Fibromyalgia is a disorder that causes severe pain in the muscles of the affected person. Here are stories of people who successfully overcame their Fibromyalgia disorder.
Jana Murrell-Maxfield is more than what her resume will tell you. She is a fibromyalgia patient and survivor that is focused on self-help and relates her story to others that are suffering from the same condition.
It was the year 2001 when the diagnosis was made, although Jana had felt like it had been around for years whether she had admitted it to herself or not. She felt like her body was full of static with pain and stiffness that were affected by the weather, food, and even light.
Her diagnosis was met with the satisfaction that she was right about the way that she was feeling. She kept a log of her symptoms as well as her daily activities. She also had to learn to say no so that she didn’t overwork herself and trigger a relapse of pain.
Jana had to change her life, as certain activities like standing on her feet for hours would just aggravate the symptoms associated with fibromyalgia. That included working that pushed her to a level of frustration. Her willingness to slow down and be stress-free has allowed her to live with the disease and not let it control her.
Fibromyalgia is also known as chronic fatigue syndrome. This disease is unique as the symptoms are not as bright as with other forms of illness. It can make day-to-day life hard to deal with, and feeling tired can make you not want to work even socialize with friends and family.
There is no miracle cure for this disease, although a balanced diet with fresh fruit and vegetables should be used. Using products with aspartame and equal can make your symptoms worse.
Another crucial part of improving your quality of life with fibromyalgia is to exercise. Staying active is very important at any stage of life, even if you are suffering from this disease. It improves circulation, elevates your mood, and can keep depression away where it belongs.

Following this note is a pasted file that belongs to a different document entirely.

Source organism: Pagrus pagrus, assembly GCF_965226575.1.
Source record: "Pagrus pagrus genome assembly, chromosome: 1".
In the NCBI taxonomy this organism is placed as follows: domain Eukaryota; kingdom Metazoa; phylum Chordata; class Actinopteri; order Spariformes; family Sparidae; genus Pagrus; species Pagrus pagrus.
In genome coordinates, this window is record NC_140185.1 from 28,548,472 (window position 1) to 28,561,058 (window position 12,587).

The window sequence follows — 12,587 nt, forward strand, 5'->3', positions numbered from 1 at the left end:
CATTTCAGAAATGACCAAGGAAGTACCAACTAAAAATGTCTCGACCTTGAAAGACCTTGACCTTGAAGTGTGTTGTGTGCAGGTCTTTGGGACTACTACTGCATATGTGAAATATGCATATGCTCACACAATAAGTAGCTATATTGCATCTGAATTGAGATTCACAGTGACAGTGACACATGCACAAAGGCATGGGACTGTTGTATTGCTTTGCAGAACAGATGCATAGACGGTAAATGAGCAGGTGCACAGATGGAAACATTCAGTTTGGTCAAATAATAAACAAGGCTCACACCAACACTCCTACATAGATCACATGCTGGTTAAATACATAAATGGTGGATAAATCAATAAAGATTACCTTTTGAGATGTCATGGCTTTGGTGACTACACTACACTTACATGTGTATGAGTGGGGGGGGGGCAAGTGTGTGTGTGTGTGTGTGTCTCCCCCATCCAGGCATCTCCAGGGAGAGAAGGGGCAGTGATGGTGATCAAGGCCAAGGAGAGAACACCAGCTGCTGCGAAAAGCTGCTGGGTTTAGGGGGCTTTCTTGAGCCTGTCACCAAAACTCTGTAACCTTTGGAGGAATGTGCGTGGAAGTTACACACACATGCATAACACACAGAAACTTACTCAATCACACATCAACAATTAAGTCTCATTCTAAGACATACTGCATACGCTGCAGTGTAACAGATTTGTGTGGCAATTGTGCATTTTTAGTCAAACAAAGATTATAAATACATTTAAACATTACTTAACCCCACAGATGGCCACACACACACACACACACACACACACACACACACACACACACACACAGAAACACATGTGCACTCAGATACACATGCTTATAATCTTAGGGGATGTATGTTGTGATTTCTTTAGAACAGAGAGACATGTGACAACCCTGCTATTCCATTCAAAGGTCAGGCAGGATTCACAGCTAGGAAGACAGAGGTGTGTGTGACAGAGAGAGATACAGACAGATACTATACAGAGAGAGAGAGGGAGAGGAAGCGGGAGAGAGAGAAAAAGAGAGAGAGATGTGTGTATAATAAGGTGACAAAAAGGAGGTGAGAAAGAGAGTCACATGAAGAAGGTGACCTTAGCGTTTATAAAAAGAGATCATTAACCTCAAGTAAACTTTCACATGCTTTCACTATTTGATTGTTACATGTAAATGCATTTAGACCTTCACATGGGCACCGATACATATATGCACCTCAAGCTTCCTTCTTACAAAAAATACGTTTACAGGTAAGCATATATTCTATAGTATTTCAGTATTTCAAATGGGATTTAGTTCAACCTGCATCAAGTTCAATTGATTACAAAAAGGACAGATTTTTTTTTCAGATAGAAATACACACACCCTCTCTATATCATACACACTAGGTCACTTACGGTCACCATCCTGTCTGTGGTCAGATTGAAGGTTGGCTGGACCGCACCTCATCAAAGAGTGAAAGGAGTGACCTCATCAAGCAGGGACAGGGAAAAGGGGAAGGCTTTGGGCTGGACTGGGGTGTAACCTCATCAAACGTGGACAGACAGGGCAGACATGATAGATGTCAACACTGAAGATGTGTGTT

You should consult your doctor before starting any exercise regimen. Other useful resources for living with fibromyalgia include keeping your friends and family close, using living aids to make life’s daily tasks easier, using nutritional supplements, and having realistic expectations about the disease, the treatment, and your future. This site has plenty of information that can easily be accessed anytime that you feel more knowledge is needed.
“Weather…a big shift in any direction will cause tremendous pain… High humidity, severe air pressure shifts, severe temperature shifts affect my #fibromyalgia and #migraines. I have also noticed these flare the #neuropathy.” https://t.co/vCMNAr5mlQ #ChronicPain
— Princess, The Tower (@APainPrincess) February 27, 2020
Lisa is just like many of us. She has two children and feels tired, as anyone would chasing around children. Along with feeling tired, she has little to no energy with achy muscles, hair loss, pain, trouble sleeping, headaches, and cannot concentrate on things that used to be so easy to. While these symptoms sound like maybe the flu or just the fact that her little ones require constant attention, those are not even close to why she is suffering.
Lisa was diagnosed with fibromyalgia. This took a while to get that diagnosis considering she had to wait until her second child was a year old. A routine physical with her OBGYN prompts the doc to ask her if she had been tested for fibromyalgia. With a stunning look, Lisa says no, and the doc explains what this disease is.
It affects the muscles and tendons, causing pressure to be received as pain. Most of the people who suffer are women, and with a diagnosis, at least Lisa could get the treatment so that she could live her life better than she had been. Her story shows that even a few symptoms could mean more than you thought. Read this interesting article about people who overcame Irritable Bowel Syndrome.